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Was Lizzie Borden A Lesbian? New Details About Her 126-Year-Old Crime And Love Life Revealed In New Movie

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Was Lizzie Borden Gay? Details New Lizzie Borden Movie Gay Relationship With Maid

Lizzie Borden took an ax...

The tale of Lizzie Borden has captivated mystery lovers for years and now her story is hacking its way to theaters — with a twist.

The first official trailer for Lizzie was released Friday and it portrays the would-be ax-murderer as a lesbian in love with the family maid. The biopic suggests that their secret affair may have motivated Lizzie to kill her parents, though she was accused and later acquitted of the murders.

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The bloody massacre that shocked Massachusetts 126 years ago is spotlighted in the film, which premiered at the Sundance Film Festival earlier this year. The trailer provides a glimpse of the abuse Borden endured at the hands of her father, possible motives for such a gruesome crime, and the events leading up to her parents' demises. 

Chloë Sevigny executive-produced Lizzie, which she calls her passion project she's been working on since 2010 and stars in the movie as Borden. She is known for her roles in Will & GraceIf These Walls Could Talk 2, and Hit & Miss, in which she also played gay roles. Kristen Stewart, who is openly gay in real life, co-stars as Bridget Sullivan, or "Maggie," the live-in Irish maid who came to work for the Borden family and is rumored to have been Borden's lover.

"Lizzie Borden took an ax / And gave her mother forty whacks / When she saw what she had done / She gave her father forty-one." 

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A simple years-old song has stuck with Borden's tale, one of secret and allegedly lesbian passion that ends in two deaths and an unsolved crime.

“So much has been said [about Borden]," Sevigny told Huffington Post. "But I think that we just really wanted to focus on how she went about finding [her freedom] and how important that was to her and what that meant to her."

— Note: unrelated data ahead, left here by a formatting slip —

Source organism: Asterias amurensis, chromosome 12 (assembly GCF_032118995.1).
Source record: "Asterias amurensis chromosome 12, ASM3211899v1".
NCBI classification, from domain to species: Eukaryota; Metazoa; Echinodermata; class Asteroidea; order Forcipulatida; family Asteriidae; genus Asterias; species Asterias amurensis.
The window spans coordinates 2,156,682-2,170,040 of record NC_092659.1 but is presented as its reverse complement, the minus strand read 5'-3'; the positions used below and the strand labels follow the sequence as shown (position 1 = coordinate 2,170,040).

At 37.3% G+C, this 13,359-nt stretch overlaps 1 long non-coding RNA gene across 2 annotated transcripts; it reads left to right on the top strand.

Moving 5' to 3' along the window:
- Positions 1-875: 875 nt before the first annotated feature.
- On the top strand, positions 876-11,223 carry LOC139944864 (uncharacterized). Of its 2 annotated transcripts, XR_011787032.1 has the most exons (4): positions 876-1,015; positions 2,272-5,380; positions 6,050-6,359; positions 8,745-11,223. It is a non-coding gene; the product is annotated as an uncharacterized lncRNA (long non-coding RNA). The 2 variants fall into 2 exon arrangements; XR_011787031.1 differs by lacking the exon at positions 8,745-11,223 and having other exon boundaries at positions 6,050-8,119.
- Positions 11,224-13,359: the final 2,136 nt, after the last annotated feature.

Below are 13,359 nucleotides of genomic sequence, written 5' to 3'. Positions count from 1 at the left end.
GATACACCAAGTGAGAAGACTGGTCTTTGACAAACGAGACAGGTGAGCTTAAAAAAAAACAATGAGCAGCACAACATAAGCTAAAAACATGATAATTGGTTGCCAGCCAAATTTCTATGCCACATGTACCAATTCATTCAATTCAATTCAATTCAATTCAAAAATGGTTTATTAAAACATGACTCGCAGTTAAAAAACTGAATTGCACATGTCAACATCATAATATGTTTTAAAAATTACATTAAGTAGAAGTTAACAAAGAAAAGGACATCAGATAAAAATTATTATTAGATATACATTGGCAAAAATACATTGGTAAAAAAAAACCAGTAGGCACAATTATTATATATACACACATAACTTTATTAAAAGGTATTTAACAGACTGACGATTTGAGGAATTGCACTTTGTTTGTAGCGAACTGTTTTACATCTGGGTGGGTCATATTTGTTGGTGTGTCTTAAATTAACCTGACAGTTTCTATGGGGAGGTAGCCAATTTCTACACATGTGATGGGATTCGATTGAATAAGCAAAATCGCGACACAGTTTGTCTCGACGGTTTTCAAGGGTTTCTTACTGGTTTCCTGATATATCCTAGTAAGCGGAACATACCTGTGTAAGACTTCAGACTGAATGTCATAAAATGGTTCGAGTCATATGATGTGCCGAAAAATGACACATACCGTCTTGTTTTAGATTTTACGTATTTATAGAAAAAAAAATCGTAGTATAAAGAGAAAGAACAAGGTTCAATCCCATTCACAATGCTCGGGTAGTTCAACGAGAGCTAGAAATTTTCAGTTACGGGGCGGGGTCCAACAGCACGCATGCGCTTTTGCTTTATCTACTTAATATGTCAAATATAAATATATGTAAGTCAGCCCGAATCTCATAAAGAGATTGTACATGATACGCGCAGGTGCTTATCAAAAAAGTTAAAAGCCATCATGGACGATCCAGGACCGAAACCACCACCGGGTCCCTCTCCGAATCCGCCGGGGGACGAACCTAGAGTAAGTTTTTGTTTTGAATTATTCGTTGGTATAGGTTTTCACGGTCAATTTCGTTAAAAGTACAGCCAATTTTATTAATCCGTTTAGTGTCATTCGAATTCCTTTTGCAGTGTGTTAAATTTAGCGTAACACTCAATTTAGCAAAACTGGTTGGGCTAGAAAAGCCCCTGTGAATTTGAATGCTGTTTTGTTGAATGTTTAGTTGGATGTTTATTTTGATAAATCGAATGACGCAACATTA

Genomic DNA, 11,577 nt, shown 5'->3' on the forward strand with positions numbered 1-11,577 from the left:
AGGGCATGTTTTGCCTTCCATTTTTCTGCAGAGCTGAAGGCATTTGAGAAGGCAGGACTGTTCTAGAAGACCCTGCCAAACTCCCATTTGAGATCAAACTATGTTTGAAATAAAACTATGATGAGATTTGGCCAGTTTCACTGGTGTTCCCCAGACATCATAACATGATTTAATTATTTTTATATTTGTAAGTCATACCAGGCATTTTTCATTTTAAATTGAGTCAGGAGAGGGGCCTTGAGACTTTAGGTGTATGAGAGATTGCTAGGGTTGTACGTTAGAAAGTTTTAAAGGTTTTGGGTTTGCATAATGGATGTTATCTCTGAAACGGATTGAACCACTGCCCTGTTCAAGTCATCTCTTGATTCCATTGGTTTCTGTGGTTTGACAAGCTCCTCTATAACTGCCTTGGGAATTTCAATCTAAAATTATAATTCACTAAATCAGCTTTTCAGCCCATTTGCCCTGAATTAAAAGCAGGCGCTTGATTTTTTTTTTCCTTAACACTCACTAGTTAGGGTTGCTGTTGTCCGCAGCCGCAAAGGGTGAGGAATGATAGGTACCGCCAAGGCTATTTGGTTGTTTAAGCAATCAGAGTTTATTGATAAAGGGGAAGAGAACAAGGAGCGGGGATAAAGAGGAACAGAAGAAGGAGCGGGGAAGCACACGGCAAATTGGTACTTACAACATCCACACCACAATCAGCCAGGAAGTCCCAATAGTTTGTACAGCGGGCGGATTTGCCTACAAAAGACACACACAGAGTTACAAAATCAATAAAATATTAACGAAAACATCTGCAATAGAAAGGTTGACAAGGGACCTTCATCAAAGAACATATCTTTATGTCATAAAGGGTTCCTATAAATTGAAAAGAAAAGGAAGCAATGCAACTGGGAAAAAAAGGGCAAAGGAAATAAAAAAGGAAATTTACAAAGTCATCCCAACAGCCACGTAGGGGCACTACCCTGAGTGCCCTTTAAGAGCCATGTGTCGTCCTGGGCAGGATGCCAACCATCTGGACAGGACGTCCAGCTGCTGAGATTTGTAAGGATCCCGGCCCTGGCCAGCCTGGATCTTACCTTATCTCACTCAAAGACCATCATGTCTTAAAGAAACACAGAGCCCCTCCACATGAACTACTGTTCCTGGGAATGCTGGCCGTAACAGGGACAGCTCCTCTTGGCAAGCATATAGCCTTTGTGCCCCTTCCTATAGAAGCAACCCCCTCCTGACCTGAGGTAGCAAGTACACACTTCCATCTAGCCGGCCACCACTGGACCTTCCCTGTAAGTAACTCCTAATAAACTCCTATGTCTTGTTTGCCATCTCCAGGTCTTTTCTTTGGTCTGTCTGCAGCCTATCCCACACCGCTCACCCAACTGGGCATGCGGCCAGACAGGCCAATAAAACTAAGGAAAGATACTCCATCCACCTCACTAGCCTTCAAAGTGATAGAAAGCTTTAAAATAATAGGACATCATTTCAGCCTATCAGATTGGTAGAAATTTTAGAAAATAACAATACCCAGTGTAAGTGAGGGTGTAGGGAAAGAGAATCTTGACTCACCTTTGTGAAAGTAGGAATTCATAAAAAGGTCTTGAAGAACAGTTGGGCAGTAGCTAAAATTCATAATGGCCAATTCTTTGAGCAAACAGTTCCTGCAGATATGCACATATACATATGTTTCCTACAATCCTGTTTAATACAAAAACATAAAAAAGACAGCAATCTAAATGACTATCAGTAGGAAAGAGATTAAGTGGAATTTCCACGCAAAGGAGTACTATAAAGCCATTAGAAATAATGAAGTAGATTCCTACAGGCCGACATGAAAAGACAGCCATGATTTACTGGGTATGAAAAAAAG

"Whether it was through the relationship with [her maid] or ultimately killing her parents for money ― because money equaled freedom then. It still does. I wanted it to be this rousing, smash-the-patriarchy piece, and then she gets everything she wants monetarily — the capitalist dream. She gets the house on the hill, and Bridget leaves her. Her sister leaves her. She ends up alone.”

While previous shows and documentaries have depicted Borden's hatred of patriarchal America, no other film (that I know of) has suggested a relationship between Borden and Bridget was the motivating factor that drove Borden to brutally kill her father, Andrew Borden, and stepmother, Abby Borden.

“I love the whole murder sequence,” she said. “And even the stiller shots, just seeing the ax in the bin. I think there’s some real beautiful work that [Craig] did, and dare I say elegant? [...] You almost want her to have this cathartic moment. It’s sexual.”

After she allegedly witnessed Borden hack her parents to death, Maggie disappeared — but not before she was questioned as the only witness to the horrific slaying. Not once did her testimony incriminate her possible lover, although she likely knew exactly who attacked the Bordens.

This is not the first film that focuses on the 19th-century life of Borden. In 2014, a Lifetime TV movie titled The Lizzie Borden Chronicles was released, which convinced HBO not to pick up Sevigny's film.

“You can’t imagine how heartbroken I was,” she said. “I was really like, I can’t go on. This is the end of days for me. It was an emotional roller coaster.”

Now it's Sevigny's time to shine. Watch the crime come to life in theaters September 14.

I most certainly will; I'm a distant relative of Lizzie Borden, according to my parents who love genealogy. 

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Sarah Gangraw is a travel-addicted cat lady who lives on black coffee and cheese. She has a degree in journalism and writes about all things news, entertainment and crime. You can follow her on Instagram and Twitter — she's occasionally funny.

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